According to the Centers for Disease Control, foodborne illnesses sicken one in six Americans each year and kill about 3,000 people in the United States. A 2012 study published in the Journal of Food Prediction estimates the annual economic impact of of foodborne illness at nearly $78 billion.

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Right now, Wesler predicts it will be about three to five years before the results of this research might be deployed commercially. The companies will spend the first couple years getting to know the baselines microbiomes of various areas and things, understanding what they’re composed of and how they react to changes in environments or to other stuff. Initial research will focus on Mars facilities, which span a range of products including candy, pet food, packaged food and coffee.

Hopefully, they’ll be able to build up a database of connections between bacteria, chemicals, heavy metals and other substances, and their reactions in the presence of each other. After that, Wesler thinks they’ll be able to begin working on a set of tests that makes sense for particular industries and that can be implemented in a reasonably easy manner.

Wesler calls this the “quintessential big data problem” because it involves analyzing so much data and is only really possible to solve now because of advances in the required technology. In this case, that’s not just cheap data storage and new data-analysis tools, but also better genetic-sequencing technologies. “One of the reasons we even think this is feasible is because of the rise of next-generation sequencing,” he said.

A major uptick in the capabilities of any piece of the chain could speed up the research, he said, but the current state of the art should be capable to work within the predicted time frame.

Yale, Organovo team up to 3D print organs for transplants

Every day, an average of 18 people die waiting for an organ donation. The growing transplant wait list was 121,272 people long in 2013.

A potential solution is 3D printed organs. They’re not a reality quite yet, but laboratories are already busy 3D printing living tissue. Industry leader Organovo and Yale’s schools of medicine and engineering announced a partnership this week that will focus specifically on research into printing transplantable tissue, and we may see some working applications very soon.

A benefit of 3D printing organs is that they can be made from a patient’s own cells, which reduces the chances their body will reject an organ. Organovo’s 3D printers are actually pretty similar to an inkjet printer you might find on a desktop; instead of ink, they are loaded with living cells that are then printed layer by layer.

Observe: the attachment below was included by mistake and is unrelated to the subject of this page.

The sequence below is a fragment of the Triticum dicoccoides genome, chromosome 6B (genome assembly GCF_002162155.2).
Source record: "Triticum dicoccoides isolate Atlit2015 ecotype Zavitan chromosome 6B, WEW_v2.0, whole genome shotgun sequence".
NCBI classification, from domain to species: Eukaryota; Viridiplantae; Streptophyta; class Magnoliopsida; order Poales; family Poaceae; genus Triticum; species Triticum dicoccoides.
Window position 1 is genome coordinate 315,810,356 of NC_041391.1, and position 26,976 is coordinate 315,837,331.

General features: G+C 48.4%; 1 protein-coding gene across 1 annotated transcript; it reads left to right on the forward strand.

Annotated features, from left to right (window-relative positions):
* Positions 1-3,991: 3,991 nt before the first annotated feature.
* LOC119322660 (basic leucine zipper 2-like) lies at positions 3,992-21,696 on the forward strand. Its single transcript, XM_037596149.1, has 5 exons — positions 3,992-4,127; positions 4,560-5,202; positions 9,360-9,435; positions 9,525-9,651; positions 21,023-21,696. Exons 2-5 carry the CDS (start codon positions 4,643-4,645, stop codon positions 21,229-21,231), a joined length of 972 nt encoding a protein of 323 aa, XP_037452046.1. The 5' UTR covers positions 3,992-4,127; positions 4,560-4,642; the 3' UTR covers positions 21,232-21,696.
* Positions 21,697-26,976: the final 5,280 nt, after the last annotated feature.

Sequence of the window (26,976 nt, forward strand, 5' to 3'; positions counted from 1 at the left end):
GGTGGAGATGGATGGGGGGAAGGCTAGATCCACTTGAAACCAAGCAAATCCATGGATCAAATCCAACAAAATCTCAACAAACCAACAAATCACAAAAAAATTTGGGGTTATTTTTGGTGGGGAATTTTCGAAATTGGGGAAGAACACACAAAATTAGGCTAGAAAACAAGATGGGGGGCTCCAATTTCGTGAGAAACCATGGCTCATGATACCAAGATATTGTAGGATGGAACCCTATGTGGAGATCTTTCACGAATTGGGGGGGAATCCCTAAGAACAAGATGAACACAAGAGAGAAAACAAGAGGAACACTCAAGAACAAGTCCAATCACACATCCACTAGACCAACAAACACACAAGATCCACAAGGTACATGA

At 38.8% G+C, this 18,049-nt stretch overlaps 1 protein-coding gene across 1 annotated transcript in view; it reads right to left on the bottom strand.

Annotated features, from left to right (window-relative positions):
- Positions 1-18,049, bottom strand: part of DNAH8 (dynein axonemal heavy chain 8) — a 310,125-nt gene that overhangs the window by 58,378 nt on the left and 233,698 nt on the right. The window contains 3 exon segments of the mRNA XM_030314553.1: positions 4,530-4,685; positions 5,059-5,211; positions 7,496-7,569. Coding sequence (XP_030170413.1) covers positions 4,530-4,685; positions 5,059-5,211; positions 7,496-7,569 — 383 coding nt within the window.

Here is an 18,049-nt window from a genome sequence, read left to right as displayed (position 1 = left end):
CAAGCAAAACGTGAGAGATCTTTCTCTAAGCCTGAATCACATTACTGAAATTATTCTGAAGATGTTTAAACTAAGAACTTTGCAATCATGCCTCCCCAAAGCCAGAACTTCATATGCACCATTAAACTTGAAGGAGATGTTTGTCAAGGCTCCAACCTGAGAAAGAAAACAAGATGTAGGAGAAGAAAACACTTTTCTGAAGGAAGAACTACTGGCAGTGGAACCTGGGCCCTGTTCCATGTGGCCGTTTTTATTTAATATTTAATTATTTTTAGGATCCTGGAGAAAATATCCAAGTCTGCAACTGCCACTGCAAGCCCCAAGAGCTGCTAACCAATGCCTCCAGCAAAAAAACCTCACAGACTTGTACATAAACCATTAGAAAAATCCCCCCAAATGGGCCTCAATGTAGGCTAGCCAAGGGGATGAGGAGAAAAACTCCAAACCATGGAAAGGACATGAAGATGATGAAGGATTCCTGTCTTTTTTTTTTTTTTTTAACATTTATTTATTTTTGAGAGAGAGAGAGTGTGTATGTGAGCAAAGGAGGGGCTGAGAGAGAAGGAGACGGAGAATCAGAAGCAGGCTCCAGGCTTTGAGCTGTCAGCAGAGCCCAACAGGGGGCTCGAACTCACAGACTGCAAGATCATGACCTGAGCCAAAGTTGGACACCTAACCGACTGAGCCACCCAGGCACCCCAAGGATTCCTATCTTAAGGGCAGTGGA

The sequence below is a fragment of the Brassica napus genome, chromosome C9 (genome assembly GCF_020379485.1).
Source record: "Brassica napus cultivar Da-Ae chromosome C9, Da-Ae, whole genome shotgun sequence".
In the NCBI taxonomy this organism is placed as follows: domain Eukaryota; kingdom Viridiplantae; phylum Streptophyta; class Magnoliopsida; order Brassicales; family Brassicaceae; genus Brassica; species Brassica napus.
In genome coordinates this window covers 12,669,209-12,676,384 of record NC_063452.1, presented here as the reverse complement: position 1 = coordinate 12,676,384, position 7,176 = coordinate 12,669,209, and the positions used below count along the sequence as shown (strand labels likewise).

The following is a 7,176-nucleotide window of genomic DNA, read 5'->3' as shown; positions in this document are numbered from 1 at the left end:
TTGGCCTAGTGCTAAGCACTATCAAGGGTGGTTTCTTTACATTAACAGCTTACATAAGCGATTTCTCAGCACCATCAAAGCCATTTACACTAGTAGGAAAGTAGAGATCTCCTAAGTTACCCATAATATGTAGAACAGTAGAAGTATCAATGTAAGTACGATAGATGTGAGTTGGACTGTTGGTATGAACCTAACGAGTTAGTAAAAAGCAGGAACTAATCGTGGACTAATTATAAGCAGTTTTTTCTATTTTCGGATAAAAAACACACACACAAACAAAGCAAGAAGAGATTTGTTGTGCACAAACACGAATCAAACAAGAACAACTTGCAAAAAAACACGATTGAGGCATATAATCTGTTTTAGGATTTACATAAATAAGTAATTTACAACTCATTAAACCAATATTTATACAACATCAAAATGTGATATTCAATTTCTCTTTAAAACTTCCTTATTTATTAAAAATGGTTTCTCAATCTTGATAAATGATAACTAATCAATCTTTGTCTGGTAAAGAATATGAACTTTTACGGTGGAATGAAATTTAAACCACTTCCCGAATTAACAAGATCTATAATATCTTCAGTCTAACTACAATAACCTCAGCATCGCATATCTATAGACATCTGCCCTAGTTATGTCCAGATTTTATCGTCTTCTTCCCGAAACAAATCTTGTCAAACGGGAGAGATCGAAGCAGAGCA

In the short term, Organovo and Yale might develop organs that assist a failing organ instead of replacing it altogether. Patients would then have a greater chance of surviving until a donated organ becomes available to them.

The two might also develop transplantable blood vessels, lung tissue and bone. Organovo has already printed experimental versions of all three.

Organovo began selling 3D printed tissue commercially just last month. Its first product is small pieces of liver tissue made for drug toxicity testing.

Omicia raises $6.8M for service that lets doctors analyze genomes for free

An Oakland-based startup called Omicia has raised a $6.8 million series A round of venture capital, led by Artis Ventures, for a cloud service that lets doctors analyze whole human genomes in order to identify the presence of diseases. The basic service is free (while more-advanced analyses and capabilities cost $99), and the whole process takes less than 3 hours for a whole genome (or less than 1 hour for an exome). Advances in sequencing, algorithms, data storage and cloud computing have been rapidly driving down the cost of genomic analysis over the past few years, leading to an uptick of of startup activity in the space.

Two new platforms for genomic analysis have raised $1.5M apiece

Two new platforms for storing and analyzing genomic data have raised venture capital recently, with Curoverse announcing $1.5 million in seed funding in mid-December and Tute Genomics announcing $1.5 million in seed funding on Dec. 31. Curoverse is a specialized private-cloud system, while Tute Genomics is a pure cloud service. Both are riding the waves of cheaper gene-sequencing costs, data storage and computing power, assuming it will result in a deluge of demand for genomic analysis over the next few years. They’re not alone: We’ve covered numerous startups trying to do the same thing, including DNAnexus, Bina Technologies, Spiral Genetics and Appistry.

Biotech startup Syapse wants to be for our genomes

A startup called Syapse is trying to bring the world of “omics” — the study of all our genomes, biomes, proteomes and other “omes” — under control with a new data management platform based on some of the general techniques that also power Facebook’s Graph Search.